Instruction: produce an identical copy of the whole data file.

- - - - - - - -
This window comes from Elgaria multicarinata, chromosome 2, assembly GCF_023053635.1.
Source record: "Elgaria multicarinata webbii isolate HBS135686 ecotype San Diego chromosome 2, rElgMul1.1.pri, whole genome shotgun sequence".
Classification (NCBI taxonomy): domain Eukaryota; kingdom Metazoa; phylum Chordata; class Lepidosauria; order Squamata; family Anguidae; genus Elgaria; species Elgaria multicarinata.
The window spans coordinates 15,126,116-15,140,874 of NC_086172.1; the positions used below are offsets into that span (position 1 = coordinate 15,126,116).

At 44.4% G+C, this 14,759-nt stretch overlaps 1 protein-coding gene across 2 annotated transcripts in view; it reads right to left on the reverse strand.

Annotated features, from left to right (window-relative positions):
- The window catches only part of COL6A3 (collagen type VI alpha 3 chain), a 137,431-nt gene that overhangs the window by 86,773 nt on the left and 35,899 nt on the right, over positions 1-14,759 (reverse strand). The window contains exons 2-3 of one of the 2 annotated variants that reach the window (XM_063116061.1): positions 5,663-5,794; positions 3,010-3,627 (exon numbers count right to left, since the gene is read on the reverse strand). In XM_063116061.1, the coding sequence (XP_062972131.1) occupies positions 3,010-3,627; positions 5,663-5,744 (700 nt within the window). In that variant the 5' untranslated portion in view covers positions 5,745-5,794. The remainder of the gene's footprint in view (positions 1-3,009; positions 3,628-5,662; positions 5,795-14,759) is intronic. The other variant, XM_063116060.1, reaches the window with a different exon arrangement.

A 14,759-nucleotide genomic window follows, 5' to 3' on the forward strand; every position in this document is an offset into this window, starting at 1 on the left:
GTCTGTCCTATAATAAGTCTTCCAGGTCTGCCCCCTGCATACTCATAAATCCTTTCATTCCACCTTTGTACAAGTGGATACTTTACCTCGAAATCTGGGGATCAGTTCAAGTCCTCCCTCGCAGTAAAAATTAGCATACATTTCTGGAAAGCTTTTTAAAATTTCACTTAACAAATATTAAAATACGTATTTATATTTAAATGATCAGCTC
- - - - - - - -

This window comes from Elgaria multicarinata, chromosome 2, assembly GCF_023053635.1.
Source record: "Elgaria multicarinata webbii isolate HBS135686 ecotype San Diego chromosome 2, rElgMul1.1.pri, whole genome shotgun sequence".
Classification (NCBI taxonomy): domain Eukaryota; kingdom Metazoa; phylum Chordata; class Lepidosauria; order Squamata; family Anguidae; genus Elgaria; species Elgaria multicarinata.
The window spans coordinates 15,126,116-15,140,874 of NC_086172.1; the positions used below are offsets into that span (position 1 = coordinate 15,126,116).

At 44.4% G+C, this 14,759-nt stretch overlaps 1 protein-coding gene across 2 annotated transcripts in view; it reads right to left on the reverse strand.

Annotated features, from left to right (window-relative positions):
- The window catches only part of COL6A3 (collagen type VI alpha 3 chain), a 137,431-nt gene that overhangs the window by 86,773 nt on the left and 35,899 nt on the right, over positions 1-14,759 (reverse strand). The window contains exons 2-3 of one of the 2 annotated variants that reach the window (XM_063116061.1): positions 5,663-5,794; positions 3,010-3,627 (exon numbers count right to left, since the gene is read on the reverse strand). In XM_063116061.1, the coding sequence (XP_062972131.1) occupies positions 3,010-3,627; positions 5,663-5,744 (700 nt within the window). In that variant the 5' untranslated portion in view covers positions 5,745-5,794. The remainder of the gene's footprint in view (positions 1-3,009; positions 3,628-5,662; positions 5,795-14,759) is intronic. The other variant, XM_063116060.1, reaches the window with a different exon arrangement.

A 14,759-nucleotide genomic window follows, 5' to 3' on the forward strand; every position in this document is an offset into this window, starting at 1 on the left:
GTCTGTCCTATAATAAGTCTTCCAGGTCTGCCCCCTGCATACTCATAAATCCTTTCATTCCACCTTTGTACAAGTGGATACTTTACCTCGAAATCTGGGGATCAGTTCAAGTCCTCCCTCGCAGTAAAAATTAGCATACATTTCTGGAAAGCTTTTTAAAATTTCACTTAACAAATATTAAAATACGTATTTATATTTAAATGATCAGCTC